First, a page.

Infertility is a term that is defined as the inability of couples to become pregnant after one year of regular intercourse without contraception, or 6 months if a woman is 35 years or older. Infertility can occur in both females and males, and there are many causes. In order to get pregnant, a woman’s body must go through three main steps: ovulation, fertilization, and implantation. In ovulation, an egg is released from one of her ovaries, which then travels down to one of the fallopian tubes and into the uterus. The egg must then be fertilized by the sperm during the process of fertilization. Finally, in implantation, the fertilized egg implants itself in the uterine wall. When there are problems in any of these steps, infertility can be diagnosed. In this paper, three causes of infertility in females will be explained: endometriosis, uterine fibroids, and premature ovarian failure. Several literature reviews will be used in an attempt to state and support the three causes of infertility.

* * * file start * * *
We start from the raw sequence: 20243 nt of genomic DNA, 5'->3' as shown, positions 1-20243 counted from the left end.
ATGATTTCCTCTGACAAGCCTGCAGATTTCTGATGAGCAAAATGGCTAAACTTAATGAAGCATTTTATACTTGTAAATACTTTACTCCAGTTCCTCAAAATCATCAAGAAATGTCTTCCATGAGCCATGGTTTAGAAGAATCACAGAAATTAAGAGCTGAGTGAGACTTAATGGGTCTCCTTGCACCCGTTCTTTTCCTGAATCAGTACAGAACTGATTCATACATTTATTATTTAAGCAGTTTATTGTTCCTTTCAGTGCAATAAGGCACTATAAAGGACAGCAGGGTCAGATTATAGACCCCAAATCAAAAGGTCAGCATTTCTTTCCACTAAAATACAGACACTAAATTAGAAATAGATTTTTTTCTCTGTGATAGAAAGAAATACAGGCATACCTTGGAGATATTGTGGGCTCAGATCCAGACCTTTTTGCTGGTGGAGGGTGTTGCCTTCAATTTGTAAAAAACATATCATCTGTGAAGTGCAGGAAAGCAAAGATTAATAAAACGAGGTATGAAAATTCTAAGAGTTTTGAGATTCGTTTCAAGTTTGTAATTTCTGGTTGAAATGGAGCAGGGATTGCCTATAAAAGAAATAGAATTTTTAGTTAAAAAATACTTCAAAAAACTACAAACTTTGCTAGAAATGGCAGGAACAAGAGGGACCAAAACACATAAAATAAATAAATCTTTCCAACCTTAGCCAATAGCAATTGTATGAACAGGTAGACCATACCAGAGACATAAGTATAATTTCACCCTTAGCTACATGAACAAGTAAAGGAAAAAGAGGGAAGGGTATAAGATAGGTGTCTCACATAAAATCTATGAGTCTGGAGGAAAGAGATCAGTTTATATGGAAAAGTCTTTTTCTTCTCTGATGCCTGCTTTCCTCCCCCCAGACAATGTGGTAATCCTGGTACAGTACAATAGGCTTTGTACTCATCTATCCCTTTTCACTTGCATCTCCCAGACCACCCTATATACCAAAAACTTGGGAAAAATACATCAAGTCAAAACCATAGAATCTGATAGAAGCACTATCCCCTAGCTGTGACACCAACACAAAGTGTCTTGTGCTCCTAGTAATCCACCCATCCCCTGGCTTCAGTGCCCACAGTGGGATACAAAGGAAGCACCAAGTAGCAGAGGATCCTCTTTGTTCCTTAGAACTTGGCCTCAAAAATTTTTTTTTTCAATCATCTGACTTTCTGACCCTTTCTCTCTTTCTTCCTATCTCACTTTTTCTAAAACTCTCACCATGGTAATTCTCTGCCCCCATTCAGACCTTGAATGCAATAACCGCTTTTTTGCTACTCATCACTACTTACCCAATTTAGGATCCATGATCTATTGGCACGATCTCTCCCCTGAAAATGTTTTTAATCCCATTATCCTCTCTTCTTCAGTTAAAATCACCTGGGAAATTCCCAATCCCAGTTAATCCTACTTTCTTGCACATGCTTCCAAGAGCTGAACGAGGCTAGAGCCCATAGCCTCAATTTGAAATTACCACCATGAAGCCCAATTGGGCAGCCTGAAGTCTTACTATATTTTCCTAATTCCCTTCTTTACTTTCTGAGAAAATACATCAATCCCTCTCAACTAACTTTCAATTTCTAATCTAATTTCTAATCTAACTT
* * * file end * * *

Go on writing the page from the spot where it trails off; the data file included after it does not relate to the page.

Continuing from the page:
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One of the leading causes of infertility is endometriosis, where the endometrial tissue grows outside of the uterus (Ozkan, Murk, and Arici 2008). This disorder is found primarily in women of reproductive age. In an article by Ziegler, Borghese, and Chapron (2010), mechanisms in which endometriosis could affect fertility were investigated. Endometriosis can occur in the pelvic cavity, ovaries, or uterus. In the pelvic cavity, retrograde menstruation is the primary mechanism for the occurrence of endometriosis (Ziegler et al. 2010). Retrograde menstruation is the backward flow of small amounts of menstrual fluid into the fallopian tubes instead of being expelled out of the body through the vagina. Although this is normal in most women, some of the menstrual fluid can drip into the pelvic cavity, where the endometrial tissue that is present in the menstrual fluid sticks to one of the pelvic organs and starts to grow if it is not removed by the immune system, mainly the macrophages that are part of the immune system. If one of the organs is the ovaries, cysts that contain endometriomas, or old blood, can form and rupture, which can interfere with normal ovulation by reducing the amount of ovarian tissue (Ziegler et al. 2010; Holoch and Lessey 2010). Endometriosis in the uterus is not very common, but possible. In the uterus, abnormal alterations of the endometrium are led by an overproduction of oestradiol and a deficiency in progesterone (Ziegler et al. 2010). The imbalance of both of these hormones can result in disorders of the corpus luteum such as luteinized unruptured follicle syndrome and luteal phase defect (Bulletti et al. 2010). Progesterone is necessary to prepare the endometrium for implantation of a fertilized egg. A deficiency in progesterone would prevent this implantation. All of these mechanisms lead to inflammation, scarring, and adhesions of pelvic organs (Bulletti et al. 2010). Therefore, these mechanisms would distort the pelvic anatomy and cause infertility.